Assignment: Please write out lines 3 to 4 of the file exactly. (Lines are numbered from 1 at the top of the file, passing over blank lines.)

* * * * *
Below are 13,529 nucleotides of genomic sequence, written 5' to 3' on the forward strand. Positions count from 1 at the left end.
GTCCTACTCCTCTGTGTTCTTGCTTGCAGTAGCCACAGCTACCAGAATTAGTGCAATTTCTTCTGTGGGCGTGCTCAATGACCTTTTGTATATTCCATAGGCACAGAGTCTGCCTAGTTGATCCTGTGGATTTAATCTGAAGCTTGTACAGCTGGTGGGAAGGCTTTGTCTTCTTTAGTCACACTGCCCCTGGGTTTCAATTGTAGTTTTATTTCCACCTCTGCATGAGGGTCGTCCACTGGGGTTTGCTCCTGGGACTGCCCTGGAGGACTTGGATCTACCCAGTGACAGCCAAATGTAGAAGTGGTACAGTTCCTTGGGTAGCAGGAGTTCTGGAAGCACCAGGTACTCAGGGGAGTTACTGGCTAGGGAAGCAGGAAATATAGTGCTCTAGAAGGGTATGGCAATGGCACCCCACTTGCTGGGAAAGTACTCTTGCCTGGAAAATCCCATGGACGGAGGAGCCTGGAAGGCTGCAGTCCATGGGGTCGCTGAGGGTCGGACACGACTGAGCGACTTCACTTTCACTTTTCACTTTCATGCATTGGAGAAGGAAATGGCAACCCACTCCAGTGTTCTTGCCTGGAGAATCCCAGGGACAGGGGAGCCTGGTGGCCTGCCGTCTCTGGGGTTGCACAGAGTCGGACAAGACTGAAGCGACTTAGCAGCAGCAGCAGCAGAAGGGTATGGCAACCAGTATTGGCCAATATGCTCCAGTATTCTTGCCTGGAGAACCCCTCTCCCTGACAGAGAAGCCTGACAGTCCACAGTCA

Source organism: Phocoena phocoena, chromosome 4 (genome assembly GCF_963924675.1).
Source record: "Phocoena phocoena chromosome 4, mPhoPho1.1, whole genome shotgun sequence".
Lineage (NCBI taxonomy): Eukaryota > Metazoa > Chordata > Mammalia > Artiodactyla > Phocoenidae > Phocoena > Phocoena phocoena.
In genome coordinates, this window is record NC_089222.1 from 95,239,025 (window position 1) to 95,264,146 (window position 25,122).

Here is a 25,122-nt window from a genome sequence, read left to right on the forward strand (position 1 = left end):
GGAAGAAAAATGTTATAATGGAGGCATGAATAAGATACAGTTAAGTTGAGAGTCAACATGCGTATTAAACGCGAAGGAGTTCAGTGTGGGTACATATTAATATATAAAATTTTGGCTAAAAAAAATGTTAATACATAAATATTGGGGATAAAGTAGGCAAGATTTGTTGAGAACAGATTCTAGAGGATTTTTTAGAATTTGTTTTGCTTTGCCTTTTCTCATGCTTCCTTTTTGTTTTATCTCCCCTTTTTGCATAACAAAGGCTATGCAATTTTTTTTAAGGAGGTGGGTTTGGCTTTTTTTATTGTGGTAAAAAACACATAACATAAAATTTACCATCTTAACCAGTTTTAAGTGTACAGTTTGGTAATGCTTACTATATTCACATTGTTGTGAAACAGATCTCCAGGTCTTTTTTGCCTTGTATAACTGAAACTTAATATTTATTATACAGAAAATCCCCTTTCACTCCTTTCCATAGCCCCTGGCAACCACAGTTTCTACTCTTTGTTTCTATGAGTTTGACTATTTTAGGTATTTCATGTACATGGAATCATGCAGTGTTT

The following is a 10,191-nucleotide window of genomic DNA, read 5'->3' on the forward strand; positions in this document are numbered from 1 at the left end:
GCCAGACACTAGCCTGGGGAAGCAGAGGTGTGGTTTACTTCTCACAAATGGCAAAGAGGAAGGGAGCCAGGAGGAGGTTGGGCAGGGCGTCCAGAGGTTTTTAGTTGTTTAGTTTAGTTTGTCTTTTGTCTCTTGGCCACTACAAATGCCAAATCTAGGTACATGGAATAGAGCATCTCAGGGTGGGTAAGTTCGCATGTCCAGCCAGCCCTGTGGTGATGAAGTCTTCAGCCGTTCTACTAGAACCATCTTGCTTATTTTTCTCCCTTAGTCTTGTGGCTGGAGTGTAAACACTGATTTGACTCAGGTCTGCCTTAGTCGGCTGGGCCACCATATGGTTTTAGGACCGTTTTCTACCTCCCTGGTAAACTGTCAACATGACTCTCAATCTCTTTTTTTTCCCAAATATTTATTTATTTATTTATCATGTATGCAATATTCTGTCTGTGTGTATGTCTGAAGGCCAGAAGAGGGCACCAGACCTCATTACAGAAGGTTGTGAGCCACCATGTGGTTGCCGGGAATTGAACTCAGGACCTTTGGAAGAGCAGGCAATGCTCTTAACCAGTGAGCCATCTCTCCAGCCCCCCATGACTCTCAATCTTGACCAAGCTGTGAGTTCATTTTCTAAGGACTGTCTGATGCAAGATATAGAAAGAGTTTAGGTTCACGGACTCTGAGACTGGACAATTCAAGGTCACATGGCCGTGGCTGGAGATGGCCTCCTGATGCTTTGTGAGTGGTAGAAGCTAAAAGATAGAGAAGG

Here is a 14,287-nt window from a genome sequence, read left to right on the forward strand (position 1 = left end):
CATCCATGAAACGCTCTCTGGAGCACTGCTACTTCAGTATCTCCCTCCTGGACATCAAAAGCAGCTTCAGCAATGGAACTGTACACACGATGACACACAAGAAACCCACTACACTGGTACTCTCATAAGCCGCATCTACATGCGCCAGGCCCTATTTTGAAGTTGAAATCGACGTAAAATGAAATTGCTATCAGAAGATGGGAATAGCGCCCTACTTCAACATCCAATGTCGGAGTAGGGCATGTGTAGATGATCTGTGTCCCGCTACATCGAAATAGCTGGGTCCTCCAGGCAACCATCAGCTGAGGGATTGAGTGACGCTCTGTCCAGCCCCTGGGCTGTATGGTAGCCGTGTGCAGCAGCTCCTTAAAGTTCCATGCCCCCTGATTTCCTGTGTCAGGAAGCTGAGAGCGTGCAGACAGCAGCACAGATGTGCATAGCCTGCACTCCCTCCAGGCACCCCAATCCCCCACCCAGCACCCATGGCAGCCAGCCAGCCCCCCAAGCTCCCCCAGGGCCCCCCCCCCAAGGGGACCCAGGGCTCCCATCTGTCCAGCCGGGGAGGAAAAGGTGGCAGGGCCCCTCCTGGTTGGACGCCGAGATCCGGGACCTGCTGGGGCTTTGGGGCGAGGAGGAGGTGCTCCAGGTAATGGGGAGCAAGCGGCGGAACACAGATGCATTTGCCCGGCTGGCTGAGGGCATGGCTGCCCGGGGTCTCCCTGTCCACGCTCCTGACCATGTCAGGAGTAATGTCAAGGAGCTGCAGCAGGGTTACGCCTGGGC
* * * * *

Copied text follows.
Source organism: Phocoena phocoena, chromosome 4 (genome assembly GCF_963924675.1).
Source record: "Phocoena phocoena chromosome 4, mPhoPho1.1, whole genome shotgun sequence".